Miami Gardens - Opa-locka

Opa-locka’s Cairo Lane improvement project delayed

The Cairo Lane improvement project is one of Opa-locka’s largest, most comprehensive infrastructure improvement projects. The street is prone to heavy flooding during the rainy season.
The Cairo Lane improvement project is one of Opa-locka’s largest, most comprehensive infrastructure improvement projects. The street is prone to heavy flooding during the rainy season. El Nuevo Herald File, 2012

Opa-locka has delayed their highly anticipated multimillion dollar Cairo Lane improvement project.

On Wednesday night, the City Commission postponed its vote to award Intercounty Engineering, a general contractor based in Pompano Beach, a contract to improve the drainage, roadway and sanitary sewer system on Cairo Lane.

The Cairo Lane improvement project is one of Opa-locka’s largest, most comprehensive infrastructure improvement projects. The street is prone to heavy flooding during the rainy season.

Last year, the state awarded the city $40 million as a revolving loan to fix its flooding, pot holes and wastewater issues.

Commissioner Luis Santiago led the charge to put the project on hold until more information was provided.

“I want all these [documents] reviewed before I make a decision here,” said Commissioner Luis Santiago. “We are the ones that have to decide what company is going to do the job.”

The three bids had been assessed by the city’s Capital Improvement Project (CIP) committee, a select group of engineers and building professionals overseen by City Manager Kelvin Baker.

However, the commissioners did not have the opportunity to review all three bids prior to the meeting.

The companies were evaluated by the CIP and Baker on whether their proposal met the city’s requirements for the construction, price, and local hiring along with other criteria that was set by the committee and approved by the state.

Baker brought that bid proposal to the commission in a resolution Wednesday night. His final recommendation was approved both by the CIP and the state.

Santiago, however, took issue with the city’s selection process since it had been approved before the commission could properly vet the decision.

“We are the ones that have to decide what company is going to do the job,” Santiago said. “We don’t see any other documentation for the bid. We don’t know nothing about that. It’s something that I can’t believe.”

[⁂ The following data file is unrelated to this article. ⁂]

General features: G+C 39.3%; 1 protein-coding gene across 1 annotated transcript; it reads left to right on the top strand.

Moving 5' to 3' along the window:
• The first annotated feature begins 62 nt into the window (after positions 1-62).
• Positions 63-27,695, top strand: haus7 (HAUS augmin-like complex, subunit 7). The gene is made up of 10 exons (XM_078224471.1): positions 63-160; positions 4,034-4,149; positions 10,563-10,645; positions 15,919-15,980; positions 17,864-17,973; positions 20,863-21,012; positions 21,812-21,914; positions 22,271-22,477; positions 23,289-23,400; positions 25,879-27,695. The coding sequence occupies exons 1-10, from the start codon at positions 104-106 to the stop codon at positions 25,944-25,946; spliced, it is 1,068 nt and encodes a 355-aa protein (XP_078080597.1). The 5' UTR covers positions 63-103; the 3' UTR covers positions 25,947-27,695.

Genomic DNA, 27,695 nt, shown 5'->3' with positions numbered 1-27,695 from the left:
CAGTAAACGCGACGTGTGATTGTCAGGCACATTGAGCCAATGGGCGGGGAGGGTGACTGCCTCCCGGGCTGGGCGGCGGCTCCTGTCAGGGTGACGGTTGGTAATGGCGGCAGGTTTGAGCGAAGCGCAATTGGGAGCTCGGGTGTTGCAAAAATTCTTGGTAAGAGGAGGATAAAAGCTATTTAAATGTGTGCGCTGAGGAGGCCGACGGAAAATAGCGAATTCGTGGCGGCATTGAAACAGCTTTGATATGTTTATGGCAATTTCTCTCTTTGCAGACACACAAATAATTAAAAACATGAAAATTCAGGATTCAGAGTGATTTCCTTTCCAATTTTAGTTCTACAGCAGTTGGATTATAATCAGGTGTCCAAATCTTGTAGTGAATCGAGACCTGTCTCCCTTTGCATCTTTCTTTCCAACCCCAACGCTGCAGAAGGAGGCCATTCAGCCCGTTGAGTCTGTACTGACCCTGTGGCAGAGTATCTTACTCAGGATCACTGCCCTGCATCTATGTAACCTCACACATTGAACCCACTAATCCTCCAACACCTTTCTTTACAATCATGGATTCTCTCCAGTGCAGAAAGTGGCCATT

He added that Baker’s supporting documentation on the chosen bid was incomplete and not sufficient enough for him to vote.

“The city will be looking for savings that we need to make all the projects around the the residential area,” Santiago said. “We are the ones that have to decide what company is going to do the job. How can the state is going to make a decision on a company that we don’t even know yet?”

Commissioner Joseph Kelley agreed.

“I have the same kind of concerns when I look at bids, but I also know that the lowest bid is not always the best one,” Kelley said. “But we got to keep in mind because of the way we got much of the funding for these projects, it goes to the state first.”

Since the project cannot move forward without the commission’s approval, Baker said he would provide all of the bid documentation to the commission and would be work with them to clarify any outstanding issues.

They will hold a special meeting on Wednesday to reconsider Baker’s resolution to hire Intercounty Engineering.

If the commission approves it and the project moves forward, the construction would take at least a 10 months to complete.

“We are hopeful that a decision will be made so that the work can commence,” said Assistant City Manager David Chiverton.

Mayor Myra Taylor spoke to the necessity of expediting the improvement process, which has been a major discussion in the city since early last year.

In her State of the City address in January, she used the CIP and $40 million of federal funding from the EPA as one of her successes.

“I have been criticized for not moving the infrastructure project since we got this infrastructure money,” she said. “It’s not being moved in an expeditious manner.”

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